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Why Having Your Hair Done May Be Good For Your Mental Health

Can going to the hairdressers or barbers improve your wellbeing?

I can recall several Friday afternoons when I would sit in my local barbershop listening to countless stories that other customers would share, the laughter, the intense sports debates, and experience – a camaraderie that rivals most social experiences. Having my hair cut was never just a haircut, it was a social experience that was far from predictable. I can recall going to the barbers just to watch a football match, and not even get my hair cut. We have our own experiences with salons, beauty parlours and barbershops. Many love a good groom or pampering, but what is it about salons and barbershops that give us such a sense of calm, freedom and feel-good factor? Could it be that there is a therapeutic element which improves our overall wellness and sense of self? I had these questions myself, and after examining a prolific new study in The University College London paper, entitled “Is having a haircut good for your mental health?“, my initial questions were answered.

Tamika Roper (MSc) and Dr. John Barry conducted this study which included 202 participants. Of these, 58 were male and 144 were female. The survey included questions such as: “I often talk to my barber/hairdresser about personal matters”, “I often go to the barber/hairdresser just because I have a problem and I want to speak to my barber/hairdresser about it” and “I walk in to the barbershop/hairdresser without booking an appointment”. All questions were answered on a scale from Strongly Disagree to Strongly Agree. They found that Black males socialised and talked significantly more than any other group (p <.01), and Black males were significantly more likely to be at the hairstylist for reasons other than haircuts than their white counterparts. Females on the other hand, socialised and talked as much as each other (regardless of their race).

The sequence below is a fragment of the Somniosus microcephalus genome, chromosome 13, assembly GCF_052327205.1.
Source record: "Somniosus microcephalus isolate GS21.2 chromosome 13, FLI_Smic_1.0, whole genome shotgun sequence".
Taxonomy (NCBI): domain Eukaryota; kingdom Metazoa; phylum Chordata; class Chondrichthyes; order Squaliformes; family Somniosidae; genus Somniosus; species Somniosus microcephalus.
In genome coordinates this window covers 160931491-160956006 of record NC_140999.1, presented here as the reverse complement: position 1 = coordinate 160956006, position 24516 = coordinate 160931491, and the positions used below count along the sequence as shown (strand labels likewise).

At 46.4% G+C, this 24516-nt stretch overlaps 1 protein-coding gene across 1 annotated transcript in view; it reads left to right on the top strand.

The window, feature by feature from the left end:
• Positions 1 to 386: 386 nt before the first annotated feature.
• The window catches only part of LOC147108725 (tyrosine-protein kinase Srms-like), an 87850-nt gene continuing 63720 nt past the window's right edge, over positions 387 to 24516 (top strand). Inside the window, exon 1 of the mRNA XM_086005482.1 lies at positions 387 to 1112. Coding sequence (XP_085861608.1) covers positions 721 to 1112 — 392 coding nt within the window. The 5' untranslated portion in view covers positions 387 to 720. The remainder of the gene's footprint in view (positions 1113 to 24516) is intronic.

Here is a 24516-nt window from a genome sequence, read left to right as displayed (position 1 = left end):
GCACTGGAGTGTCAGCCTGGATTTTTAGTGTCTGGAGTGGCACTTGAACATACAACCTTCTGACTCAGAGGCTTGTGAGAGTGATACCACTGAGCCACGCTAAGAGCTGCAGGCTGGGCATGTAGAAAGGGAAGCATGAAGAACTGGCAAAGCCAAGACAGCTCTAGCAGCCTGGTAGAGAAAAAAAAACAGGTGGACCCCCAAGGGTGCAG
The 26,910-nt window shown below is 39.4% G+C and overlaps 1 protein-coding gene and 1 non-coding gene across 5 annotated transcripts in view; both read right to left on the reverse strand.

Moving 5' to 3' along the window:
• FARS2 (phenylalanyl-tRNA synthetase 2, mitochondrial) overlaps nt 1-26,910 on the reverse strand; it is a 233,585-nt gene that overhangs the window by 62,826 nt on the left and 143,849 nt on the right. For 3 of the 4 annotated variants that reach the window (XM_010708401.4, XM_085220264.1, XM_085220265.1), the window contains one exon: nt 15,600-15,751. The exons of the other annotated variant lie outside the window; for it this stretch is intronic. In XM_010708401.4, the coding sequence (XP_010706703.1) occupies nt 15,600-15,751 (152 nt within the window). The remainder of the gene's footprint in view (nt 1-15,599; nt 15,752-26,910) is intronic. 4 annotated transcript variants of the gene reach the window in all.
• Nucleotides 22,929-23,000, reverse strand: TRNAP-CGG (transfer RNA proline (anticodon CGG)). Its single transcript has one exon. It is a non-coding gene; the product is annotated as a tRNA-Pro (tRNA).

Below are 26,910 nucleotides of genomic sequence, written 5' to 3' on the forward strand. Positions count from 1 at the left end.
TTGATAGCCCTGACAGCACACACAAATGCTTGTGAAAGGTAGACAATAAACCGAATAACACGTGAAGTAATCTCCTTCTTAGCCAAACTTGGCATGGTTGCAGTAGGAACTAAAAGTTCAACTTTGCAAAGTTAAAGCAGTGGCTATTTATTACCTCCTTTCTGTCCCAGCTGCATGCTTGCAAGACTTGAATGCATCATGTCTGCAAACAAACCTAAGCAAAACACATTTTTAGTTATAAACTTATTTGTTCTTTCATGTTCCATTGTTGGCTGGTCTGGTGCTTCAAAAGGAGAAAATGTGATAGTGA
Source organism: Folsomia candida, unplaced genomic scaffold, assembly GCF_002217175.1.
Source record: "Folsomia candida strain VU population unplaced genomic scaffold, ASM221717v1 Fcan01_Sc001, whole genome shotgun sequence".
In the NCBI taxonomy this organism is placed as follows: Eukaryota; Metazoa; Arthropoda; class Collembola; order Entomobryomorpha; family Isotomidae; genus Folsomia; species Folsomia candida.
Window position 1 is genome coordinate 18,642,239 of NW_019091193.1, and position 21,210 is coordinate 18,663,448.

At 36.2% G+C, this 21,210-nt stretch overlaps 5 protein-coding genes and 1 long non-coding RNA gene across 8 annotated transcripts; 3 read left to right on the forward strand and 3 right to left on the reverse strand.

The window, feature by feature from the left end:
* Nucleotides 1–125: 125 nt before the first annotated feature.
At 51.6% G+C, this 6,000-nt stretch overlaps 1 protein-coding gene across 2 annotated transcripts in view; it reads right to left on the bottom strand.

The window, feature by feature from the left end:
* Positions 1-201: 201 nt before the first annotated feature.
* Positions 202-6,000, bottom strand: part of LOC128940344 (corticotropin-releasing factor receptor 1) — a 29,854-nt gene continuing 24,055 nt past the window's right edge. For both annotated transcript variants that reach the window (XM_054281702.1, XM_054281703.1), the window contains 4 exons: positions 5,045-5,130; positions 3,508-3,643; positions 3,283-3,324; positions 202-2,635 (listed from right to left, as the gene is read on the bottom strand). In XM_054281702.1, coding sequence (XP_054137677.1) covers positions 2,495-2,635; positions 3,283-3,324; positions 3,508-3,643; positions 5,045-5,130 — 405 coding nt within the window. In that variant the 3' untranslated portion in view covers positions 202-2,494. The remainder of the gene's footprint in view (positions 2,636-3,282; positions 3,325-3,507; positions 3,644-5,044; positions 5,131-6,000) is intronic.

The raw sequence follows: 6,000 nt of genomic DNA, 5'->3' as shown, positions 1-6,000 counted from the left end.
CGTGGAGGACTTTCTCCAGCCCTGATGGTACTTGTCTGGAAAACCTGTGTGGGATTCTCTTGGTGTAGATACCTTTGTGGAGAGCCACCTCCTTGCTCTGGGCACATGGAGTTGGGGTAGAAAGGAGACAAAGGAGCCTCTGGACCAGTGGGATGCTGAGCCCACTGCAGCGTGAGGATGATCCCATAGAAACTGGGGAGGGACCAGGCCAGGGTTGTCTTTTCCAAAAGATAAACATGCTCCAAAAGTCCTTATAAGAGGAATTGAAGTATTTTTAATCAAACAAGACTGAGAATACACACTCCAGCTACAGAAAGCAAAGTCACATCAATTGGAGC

The results could indicate that different elements of visiting the hairdressers or barbers can contribute to the improvement of wellbeing, such as; watching TV, reading magazines, talking etc. Perhaps there is a trust factor involved when we build relationships with our stylist or barber. I can recall a time where customers had their favourite barbers and would not allow anyone else to cut their hair. Perhaps this is not just about the barber’s ability to cut hair, but also a connection and comfortability to converse and share personal matters.

On top of that, there is a fresh feeling associated with a haircut or a new hairdo. We leave feeling beautiful and clean which can also contribute to our perceptions of ourself. The open forum to discuss personal matters with our hairdresser or barber, and perhaps get unbiased opinions, can help bring clarity and a sense of perspective and direction. The questions that arise however are: Are hairdressers and barbers qualified to advise customers on person matters? Do they have a good level of mental health knowledge to identify mental health problems? or Do they even need to?

The answers to these questions may matter more to some than others, but one thing for sure is, a Saturday afternoon at the salon can be a long day (for some), and there is plenty of opportunity to observe and partake in this social experience. Who knows, you may just improve your general wellbeing, or at the very least, never view your visit to the hairdressers or barbers the same way again.

For now, we will have to see how this research develops and what impact its further findings can have on our lives. Until next time:

This is not how your story ends;

Written By Steve Whyte

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